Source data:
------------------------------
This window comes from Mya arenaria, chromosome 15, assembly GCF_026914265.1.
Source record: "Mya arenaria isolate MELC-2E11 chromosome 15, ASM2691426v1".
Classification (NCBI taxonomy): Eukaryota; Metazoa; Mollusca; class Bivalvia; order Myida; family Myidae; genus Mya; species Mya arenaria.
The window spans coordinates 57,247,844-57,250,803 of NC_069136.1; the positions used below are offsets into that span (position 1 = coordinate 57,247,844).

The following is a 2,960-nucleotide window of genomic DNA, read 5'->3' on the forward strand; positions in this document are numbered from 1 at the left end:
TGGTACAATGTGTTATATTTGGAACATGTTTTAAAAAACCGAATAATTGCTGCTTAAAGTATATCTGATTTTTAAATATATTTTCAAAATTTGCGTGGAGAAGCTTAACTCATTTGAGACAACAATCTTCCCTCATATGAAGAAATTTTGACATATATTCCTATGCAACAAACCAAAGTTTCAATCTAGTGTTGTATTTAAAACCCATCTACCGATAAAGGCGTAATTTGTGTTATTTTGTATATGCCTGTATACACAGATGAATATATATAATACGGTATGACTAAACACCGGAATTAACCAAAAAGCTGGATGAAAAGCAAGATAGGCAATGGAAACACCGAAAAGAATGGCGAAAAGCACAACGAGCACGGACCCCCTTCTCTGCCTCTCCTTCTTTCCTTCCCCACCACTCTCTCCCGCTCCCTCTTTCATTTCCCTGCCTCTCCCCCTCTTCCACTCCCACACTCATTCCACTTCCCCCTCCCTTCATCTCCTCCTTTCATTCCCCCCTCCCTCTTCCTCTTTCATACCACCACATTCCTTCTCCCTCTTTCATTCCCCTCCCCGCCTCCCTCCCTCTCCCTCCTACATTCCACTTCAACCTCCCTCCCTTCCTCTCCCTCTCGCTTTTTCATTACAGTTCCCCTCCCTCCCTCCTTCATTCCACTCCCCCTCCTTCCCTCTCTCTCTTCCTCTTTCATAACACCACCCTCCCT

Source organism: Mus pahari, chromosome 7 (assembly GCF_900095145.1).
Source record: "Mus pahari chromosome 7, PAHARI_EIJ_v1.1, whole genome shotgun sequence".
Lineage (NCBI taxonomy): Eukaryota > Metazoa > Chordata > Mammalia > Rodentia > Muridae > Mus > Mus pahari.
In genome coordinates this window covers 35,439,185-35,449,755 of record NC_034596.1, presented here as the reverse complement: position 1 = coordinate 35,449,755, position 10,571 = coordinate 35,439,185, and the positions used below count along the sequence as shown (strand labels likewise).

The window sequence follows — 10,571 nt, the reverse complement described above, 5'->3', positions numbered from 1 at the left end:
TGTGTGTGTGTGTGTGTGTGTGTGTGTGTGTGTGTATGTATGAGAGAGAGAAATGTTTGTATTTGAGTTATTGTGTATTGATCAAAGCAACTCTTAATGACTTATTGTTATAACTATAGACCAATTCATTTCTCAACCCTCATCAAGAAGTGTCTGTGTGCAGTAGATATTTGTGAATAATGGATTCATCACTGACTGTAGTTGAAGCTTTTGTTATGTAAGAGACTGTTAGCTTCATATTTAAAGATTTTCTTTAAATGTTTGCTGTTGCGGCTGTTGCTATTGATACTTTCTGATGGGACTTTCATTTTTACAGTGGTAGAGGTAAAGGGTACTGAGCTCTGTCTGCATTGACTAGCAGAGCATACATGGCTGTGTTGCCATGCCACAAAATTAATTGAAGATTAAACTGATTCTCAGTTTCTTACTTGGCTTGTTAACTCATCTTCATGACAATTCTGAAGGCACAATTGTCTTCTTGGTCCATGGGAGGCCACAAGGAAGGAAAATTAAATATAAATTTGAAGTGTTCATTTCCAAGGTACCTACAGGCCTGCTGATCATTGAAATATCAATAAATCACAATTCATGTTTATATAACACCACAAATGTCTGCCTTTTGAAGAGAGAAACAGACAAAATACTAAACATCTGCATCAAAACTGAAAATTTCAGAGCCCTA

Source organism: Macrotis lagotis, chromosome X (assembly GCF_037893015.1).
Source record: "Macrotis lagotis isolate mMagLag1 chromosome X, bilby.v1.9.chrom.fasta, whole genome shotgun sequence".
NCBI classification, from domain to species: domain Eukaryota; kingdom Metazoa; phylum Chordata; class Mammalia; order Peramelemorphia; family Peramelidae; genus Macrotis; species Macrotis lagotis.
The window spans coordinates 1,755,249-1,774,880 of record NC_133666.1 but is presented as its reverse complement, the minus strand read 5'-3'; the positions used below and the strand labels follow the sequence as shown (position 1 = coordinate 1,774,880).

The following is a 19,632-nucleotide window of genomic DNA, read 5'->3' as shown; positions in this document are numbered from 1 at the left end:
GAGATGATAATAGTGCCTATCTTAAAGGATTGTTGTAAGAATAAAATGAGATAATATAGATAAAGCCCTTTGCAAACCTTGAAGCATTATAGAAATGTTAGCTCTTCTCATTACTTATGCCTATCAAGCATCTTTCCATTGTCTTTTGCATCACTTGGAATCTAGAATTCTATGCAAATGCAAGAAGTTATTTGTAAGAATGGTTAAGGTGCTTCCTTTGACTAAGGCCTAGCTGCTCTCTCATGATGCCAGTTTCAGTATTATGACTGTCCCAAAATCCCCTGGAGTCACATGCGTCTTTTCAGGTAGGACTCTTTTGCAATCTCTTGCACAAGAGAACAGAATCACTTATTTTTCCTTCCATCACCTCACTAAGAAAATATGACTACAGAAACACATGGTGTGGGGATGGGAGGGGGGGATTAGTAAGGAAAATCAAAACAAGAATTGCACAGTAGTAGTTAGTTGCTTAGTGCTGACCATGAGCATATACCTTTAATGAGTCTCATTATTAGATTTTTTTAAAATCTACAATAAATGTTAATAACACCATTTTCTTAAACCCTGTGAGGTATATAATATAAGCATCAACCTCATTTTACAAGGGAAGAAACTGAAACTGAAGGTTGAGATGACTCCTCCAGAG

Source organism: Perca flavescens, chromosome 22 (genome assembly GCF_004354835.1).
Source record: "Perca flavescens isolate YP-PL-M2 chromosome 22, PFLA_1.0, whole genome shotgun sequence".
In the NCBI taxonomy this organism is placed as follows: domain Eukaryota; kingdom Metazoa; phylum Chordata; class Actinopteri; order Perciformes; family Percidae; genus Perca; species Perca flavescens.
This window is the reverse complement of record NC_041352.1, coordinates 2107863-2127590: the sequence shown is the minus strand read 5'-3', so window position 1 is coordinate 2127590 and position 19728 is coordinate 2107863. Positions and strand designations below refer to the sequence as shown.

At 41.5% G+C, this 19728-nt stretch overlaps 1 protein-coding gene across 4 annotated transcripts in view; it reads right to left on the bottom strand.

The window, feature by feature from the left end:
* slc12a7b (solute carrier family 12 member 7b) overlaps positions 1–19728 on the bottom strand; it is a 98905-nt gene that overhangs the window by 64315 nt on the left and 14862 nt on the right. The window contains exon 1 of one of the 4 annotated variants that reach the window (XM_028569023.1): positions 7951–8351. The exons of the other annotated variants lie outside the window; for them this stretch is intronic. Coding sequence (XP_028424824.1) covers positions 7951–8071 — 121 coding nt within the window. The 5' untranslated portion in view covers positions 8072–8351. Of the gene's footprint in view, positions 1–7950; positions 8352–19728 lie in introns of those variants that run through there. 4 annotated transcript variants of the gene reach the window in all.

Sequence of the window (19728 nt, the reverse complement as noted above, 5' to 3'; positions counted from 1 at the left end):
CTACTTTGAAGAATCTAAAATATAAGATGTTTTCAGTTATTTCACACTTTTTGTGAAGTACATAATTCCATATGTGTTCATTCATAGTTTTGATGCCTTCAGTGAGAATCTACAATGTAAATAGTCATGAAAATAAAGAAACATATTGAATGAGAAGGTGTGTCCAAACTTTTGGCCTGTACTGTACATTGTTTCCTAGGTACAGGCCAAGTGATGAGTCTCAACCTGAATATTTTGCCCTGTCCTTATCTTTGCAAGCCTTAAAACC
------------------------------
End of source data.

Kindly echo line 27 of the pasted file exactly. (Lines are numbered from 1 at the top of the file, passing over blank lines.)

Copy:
CTACTTTGAAGAATCTAAAATATAAGATGTTTTCAGTTATTTCACACTTTTTGTGAAGTACATAATTCCATATGTGTTCATTCATAGTTTTGATGCCTTCAGTGAGAATCTACAATGTAAATAGTCATGAAAATAAAGAAACATATTGAATGAGAAGGTGTGTCCAAACTTTTGGCCTGTACTGTACATTGTTTCCTAGGTACAGGCCAAGTGATGAGTCTCAACCTGAATATTTTGCCCTGTCCTTATCTTTGCAAGCCTTAAAACC